SUZUKI’S supermini boasts exemplary fuel consumption at bargain prices if you don’t mind some noise and discomfort, writes Frederic Manby
Celerio? It’s a species of moth, the surname of a Filipino composer, the alternative Filipino name of a reef in the South China Sea – information thanks to Wikipedia, the go-to site for a quick what’s what on most things these days.
It recorded similar figures in pushy driving, revving the sweet engine to 60mph in second gear just to see if it would
Suzuki gets its inspiration for the name of its new small car from one of its key markets, the Philippines. Whatever, my spellcheck wants to correct it to “celeriac”.
Production is in Thailand – where our test Celerio comes from – and India. Dealers here rate the company highly and it figured third in a survey which came out as the firm was confronted by a potential sales disaster, having to recall all its brand new Celerios in right-hand-drive markets like the UK and Australia.
This was because the brakes had failed on two cars at high speed under emergency braking tests made by Autocar. Suzuki diagnosed a problem in the brake pedal release mechanism and within a month had fitted modified components.
So far so good. By the end of June more than 3,000 had been delivered to customers but total Suzuki UK sales in the first seven months have gone the other way, with a 10 per cent dive pending the impact of the new Vitara. To boot sales along it has introduced a new price-leading Celerio, the SZ2 at £6,999 which is £1,000 below the SZ3 and aims to flatten some of the competition from the Hyundai i10, Nissan Micra and Vauxhall Viva. Subject to small print you can put down £1,816 and pay £79 for the next 42 months – which brings the compact five-seater, five-door hatchback within the reach of most wage earners.
The price of the SZ2 includes central locking, stability control and DAB audio with a CD slot. If you want to keep the car after the hire period, you pay £2,685, making the total bill £7,819. That’s £820 paid out for the easy payments. It should be cheap to own, with a road tax-free 99g CO2 rating and 65.7mpg (claimed) in the combined cycle fuel tests from the one-litre, three-cylinder petrol engine.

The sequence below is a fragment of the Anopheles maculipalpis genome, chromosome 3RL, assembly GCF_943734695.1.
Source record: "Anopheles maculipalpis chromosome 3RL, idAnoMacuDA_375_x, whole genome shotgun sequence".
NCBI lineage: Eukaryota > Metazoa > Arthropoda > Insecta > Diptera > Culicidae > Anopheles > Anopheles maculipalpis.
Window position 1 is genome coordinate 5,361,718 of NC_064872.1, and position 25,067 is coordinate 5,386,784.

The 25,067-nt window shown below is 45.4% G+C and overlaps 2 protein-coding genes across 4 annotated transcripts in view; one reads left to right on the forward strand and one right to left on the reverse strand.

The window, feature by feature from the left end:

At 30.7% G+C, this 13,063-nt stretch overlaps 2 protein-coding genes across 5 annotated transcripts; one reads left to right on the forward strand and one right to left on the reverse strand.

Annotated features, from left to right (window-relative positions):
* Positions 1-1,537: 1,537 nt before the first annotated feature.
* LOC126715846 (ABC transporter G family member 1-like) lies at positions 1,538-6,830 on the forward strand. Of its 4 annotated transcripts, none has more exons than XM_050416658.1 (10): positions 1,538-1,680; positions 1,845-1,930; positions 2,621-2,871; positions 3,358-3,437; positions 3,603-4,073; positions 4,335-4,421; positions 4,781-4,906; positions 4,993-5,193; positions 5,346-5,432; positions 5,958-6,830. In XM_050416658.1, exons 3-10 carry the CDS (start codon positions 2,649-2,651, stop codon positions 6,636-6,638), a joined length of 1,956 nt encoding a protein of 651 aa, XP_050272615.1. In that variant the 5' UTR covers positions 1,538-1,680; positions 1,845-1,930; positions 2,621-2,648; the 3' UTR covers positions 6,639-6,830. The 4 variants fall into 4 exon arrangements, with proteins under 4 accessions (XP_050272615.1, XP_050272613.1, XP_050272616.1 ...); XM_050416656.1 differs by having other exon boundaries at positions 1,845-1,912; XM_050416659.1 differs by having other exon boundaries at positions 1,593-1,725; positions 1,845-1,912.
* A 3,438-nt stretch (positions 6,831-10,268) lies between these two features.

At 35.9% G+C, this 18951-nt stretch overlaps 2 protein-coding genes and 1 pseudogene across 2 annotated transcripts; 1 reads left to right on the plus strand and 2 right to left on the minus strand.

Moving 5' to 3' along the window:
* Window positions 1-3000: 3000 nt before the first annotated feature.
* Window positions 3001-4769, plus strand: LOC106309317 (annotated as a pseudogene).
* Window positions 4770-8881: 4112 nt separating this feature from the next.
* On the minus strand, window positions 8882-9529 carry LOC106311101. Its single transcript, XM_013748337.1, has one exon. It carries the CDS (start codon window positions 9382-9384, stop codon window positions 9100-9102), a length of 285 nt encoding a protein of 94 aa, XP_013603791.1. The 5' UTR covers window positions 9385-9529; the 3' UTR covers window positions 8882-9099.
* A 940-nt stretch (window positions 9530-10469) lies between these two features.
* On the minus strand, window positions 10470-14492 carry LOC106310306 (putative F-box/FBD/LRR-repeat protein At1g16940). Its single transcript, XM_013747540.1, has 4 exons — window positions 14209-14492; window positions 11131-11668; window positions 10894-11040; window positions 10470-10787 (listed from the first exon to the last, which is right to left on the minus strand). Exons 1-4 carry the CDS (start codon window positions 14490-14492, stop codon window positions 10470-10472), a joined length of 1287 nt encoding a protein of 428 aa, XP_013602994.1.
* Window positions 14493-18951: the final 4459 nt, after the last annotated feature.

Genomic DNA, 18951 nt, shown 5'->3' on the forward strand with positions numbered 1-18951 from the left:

My test car went one better. This “dualjet” engine has twin fuel injectors which give a more effective fuel supply and better efficiency. So much so that it achieves an official 78.4mpg and just 84g of CO2.
The happy news is that – said the trip computer – it averaged 78mpg on a long motorway journey, 70mpg on a regular 40-mile mixed urban/rural route, 69mpg on a 10-mile local drive and 56mpg on a hilly country drive. It recorded a similar economy in pushy driving, revving the sweet engine to 60mph in second gear just to see if it would.
Yes, it is one of the most economical petrol cars available and if you want a compact runabout, this may suit all or most of your driving. It is easy to use, but you’ll have to get accustomed to road rumble through the Bridgestone Ecopia tyres which have a low rolling resistance tread.
It had significant steering interference on bumpy roads and on what are often normal surfaces these days it was far from settled. I took my old mother out for a Sunday run in the glens and she was not at all comfortable. I concurred.
It was not a happy bunny in stop-start traffic. The clutch was smelly and the juddering at slow speed suggested it had been “slipped” a bit too often by previous testers.
Consequently you may want to try for more than just a trip round the block before you buy – which you should anyway with a new buy.
There are numerous storage pockets for those everyday oddments carried in cars. However, I did not manage to get my Nokia connected with the Bluetooth hands-free phone system. I did manage to test the brakes at a high-speed emergency stop and they worked. Phew, but would a “what-if?” linger in the nervous mind?
The range also includes an automated manual gearbox, so no clutch, and it does so with no increase on the engine’s CO2 emissions – making it a rare petrol automatic without road tax. It also has a tickover “creep” which is convenient in slow-moving traffic and parking. This is offered only on the top SZ4 trim at £9,799 (£800 more than the five-speed manual gearbox) but surely would be appreciated by buyers not able to afford top trim but needing an auto shift.
It’s not just the elderly, either, who like a two-pedal car. Vipona, mid-30s, has just got an automatic RAV4 and likes its easy manners in busy traffic and for parking and, indeed, creeping uphill in traffic jams.
Verdict: Impressed by its economy, not by its suspension.
It is: Suzuki Celerio. Five-door, five-seater titch with more cabin room and luggage space than you’d expect. Made in Thailand. One-litre, three-cylinder 67bhp petrol engine.
Green? Rather. Its headline 78mpg average was almost matched in mixed driving: impressed.
Pace: Maximum 96mph; 0-62mph 13 seconds.
Size: Big enough for 4+1, a size down from a Fiesta.
Prices: From £6,999 for the SZ2. On test the SZ3 Dualjet from £8,499.